So in that little way, my past is not going to define my future and I’ve signed up for more swimming lessons in August.   Once that defining belief is exposed for what it is-just my belief, no more, no less-it’s an incentive to explore and examine other similar beliefs.

Start small and grow.


If you want to join about (at the moment) 300 others worldwide and take Celestine’s challenge, visit the website personal


On another topic, some good news locally from a charity I volunteer with, Lakeland Wildlife Oasis.   WWF-UK estimate that there are only 6,000 snow leopards left in the wild worldwide. Lakeland Wildlife Oasis is part of the international breeding programme for these gorgeous creatures.   Their snow leopards Tara and Pavan became the parents of these 2 little ones in May of this year.


The cubs are a boy and a girl, and haven’t been named yet, but they are part of the future survival of their species.   If you want to follow their progress, visit the website or “Like” their Facebook page.


I’ve had changes in my working life in the past.   Generally, as one door closed, another one opened.   And I would hurtle full-tilt down the hallway to that newly open door.   Next (predictable) stage of my life, here I come!


I was born in the 1970s and had what was the standard careers advice of the 1980s.   Find career path.   Stay with it.   Maybe move around on the path a bit, but stay on that path.   Never stray.   Retire.   Simple.   That was my career to date.   I have worked in 3 different workplaces in the last 20 years.   Or rather two for the first 7 years and one for the last 13 years.


However, in those 13 years, the world changed.   Things are done differently, often down to the economic upheavals of the last few years.   I changed.   The job changed.   The things I loved about my job seeped away and what was left, wasn’t for me.


So I walked away with no full-time work to go to, for the first time ever.   I do have some part-time work on an “as needed” basis and I’d also prepared financially for the change over the past year or so.    But this is a position in which I could not have imagined myself only a few years ago!


But I was ready for that change.   I’ve got some breathing space to recharge and plan for how I actually would like my future to look, rather than being swept along the path from the 1980s onwards.   I’m going to find a chair in the proverbial hallway and sit for a short while, weighing up a few of those doors which are, or might, be open.


I think it important that we make the process of change “good”.   A “bad” change process sends you on your way with negativity ahead and bitterness in your wake.   You never know where, on your future path, those particular waves might wash up.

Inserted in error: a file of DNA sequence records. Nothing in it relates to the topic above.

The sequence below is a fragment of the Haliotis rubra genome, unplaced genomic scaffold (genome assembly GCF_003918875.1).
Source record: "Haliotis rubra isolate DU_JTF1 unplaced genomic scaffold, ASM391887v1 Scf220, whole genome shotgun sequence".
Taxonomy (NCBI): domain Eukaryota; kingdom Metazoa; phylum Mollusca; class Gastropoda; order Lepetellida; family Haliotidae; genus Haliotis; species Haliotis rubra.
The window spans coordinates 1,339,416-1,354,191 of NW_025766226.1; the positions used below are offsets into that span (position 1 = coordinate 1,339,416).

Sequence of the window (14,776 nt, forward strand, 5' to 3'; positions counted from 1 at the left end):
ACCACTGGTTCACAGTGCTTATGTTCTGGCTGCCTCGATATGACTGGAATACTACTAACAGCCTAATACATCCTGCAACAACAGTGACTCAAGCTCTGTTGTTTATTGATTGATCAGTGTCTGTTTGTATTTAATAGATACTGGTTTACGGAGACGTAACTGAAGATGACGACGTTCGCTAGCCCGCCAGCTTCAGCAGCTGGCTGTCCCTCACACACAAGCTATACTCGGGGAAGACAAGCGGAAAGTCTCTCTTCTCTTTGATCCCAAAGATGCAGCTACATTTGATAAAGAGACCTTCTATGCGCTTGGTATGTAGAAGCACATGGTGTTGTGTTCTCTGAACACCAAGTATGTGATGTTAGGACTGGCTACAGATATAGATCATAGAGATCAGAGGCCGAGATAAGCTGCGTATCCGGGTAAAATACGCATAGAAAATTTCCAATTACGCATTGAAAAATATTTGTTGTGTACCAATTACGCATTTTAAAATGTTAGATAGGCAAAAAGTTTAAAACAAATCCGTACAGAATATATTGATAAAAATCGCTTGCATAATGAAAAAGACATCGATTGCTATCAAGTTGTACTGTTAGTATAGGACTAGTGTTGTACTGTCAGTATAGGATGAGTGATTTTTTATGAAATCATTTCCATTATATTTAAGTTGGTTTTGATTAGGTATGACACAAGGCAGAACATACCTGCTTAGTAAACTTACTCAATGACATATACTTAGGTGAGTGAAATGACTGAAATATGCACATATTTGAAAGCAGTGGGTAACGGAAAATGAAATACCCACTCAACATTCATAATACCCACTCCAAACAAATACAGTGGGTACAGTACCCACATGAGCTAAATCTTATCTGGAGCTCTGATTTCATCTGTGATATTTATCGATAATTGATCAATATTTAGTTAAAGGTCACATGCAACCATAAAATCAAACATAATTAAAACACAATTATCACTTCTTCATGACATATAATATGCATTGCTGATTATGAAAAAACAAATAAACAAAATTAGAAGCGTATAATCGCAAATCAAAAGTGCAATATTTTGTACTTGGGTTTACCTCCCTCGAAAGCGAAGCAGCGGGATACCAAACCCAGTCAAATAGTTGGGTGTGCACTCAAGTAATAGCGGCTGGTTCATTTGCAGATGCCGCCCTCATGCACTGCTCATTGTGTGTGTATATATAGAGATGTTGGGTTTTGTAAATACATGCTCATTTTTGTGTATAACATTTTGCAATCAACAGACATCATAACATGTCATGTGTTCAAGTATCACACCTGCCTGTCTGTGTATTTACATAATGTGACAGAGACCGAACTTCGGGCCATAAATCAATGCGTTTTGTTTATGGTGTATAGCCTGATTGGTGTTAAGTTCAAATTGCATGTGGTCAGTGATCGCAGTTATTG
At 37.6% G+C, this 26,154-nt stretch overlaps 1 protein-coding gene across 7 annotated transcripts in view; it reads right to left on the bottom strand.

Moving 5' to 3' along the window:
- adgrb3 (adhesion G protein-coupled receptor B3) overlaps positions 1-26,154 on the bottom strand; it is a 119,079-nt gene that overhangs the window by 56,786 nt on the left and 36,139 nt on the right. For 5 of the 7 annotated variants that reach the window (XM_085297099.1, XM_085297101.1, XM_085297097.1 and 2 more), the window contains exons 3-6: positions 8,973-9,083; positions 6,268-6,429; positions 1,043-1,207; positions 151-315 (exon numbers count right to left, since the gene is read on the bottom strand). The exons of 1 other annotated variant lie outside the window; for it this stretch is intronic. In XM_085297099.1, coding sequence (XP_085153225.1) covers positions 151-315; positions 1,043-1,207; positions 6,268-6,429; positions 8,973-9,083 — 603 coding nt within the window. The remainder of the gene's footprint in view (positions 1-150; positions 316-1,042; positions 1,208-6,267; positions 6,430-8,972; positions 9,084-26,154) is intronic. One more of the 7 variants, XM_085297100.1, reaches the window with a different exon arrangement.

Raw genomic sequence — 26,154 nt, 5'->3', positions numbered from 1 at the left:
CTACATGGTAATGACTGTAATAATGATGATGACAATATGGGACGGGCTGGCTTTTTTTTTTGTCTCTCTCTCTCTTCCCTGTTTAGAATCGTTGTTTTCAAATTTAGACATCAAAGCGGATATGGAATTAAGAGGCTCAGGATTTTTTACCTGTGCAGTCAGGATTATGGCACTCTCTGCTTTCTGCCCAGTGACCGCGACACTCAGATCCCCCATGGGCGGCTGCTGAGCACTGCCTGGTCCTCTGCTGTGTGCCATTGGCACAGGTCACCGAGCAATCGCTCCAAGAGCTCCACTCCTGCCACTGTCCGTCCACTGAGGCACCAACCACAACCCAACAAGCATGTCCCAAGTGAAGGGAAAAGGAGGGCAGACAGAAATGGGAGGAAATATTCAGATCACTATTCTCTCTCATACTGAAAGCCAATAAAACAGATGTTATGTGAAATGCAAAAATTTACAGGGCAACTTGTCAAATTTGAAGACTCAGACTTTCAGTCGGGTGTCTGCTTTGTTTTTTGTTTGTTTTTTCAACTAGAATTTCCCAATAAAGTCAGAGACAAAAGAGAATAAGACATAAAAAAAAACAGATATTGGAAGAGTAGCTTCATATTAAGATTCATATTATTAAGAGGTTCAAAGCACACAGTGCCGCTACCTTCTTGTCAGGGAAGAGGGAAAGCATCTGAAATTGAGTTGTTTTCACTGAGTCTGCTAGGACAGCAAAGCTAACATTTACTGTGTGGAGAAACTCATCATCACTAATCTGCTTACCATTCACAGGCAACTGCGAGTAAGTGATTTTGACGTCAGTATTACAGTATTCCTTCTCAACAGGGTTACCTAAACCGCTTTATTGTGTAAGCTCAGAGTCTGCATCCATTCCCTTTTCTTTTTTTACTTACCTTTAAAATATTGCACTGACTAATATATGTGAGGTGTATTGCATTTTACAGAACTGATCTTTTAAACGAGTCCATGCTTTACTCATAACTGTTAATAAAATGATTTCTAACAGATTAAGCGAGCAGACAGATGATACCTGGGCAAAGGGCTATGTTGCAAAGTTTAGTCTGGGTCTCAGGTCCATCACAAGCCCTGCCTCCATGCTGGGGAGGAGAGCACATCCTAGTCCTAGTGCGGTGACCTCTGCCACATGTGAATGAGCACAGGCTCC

I’m big on gratitude.   There were people who made my day a little happier or smoother.   They helped me when I was new or showed kindness.   It might only have been once or twice. Remember the good, even when it’s the bad or ugly that’s got you going in the first place.


Even though I wanted this change, this is still an upheaval for me.   My routines, finances, choices, even how and when I spend time, are all changing.   Running headlong into thick fog is not generally recommended, it’s a huge waste of energy and generally ends in confusion.   Get above it all, and you can see the way ahead.   Take time to consider the options.   Try to identify a destination.   When the way ahead is clearer, put energy into going forward towards the chosen horizon, rather than running around in (metaphorical) circles.


Even in the darkest night, small graces remind us that sunrise always follows.

Acquainted With The Night

I can hear the noise of silence,

See the colours of the dark,

My mind sees things my eyes cannot,

The past and the might-be future.


I am tired but sleep doesn’t come,

I cannot think of anything but my mind swirls with thoughts,

I cannot plan but the questions seeking answers still come to me,

Alone in my space, yet constrained on all sides.


Speculation takes my peace,

Imagination takes my joy,

My mind’s eye is steely, full of spite,

For my daring in dreaming, it seeks revenge.


I know that monsters walk at night,

The “hidden people” go among the living,

I am my own worst fear,

My mind against me.


I am acquainted with the night,

Fighting the dreaded, not wanting to be prey,

I want to escape, tired of the battle,

I want to sleep, my mind a friend.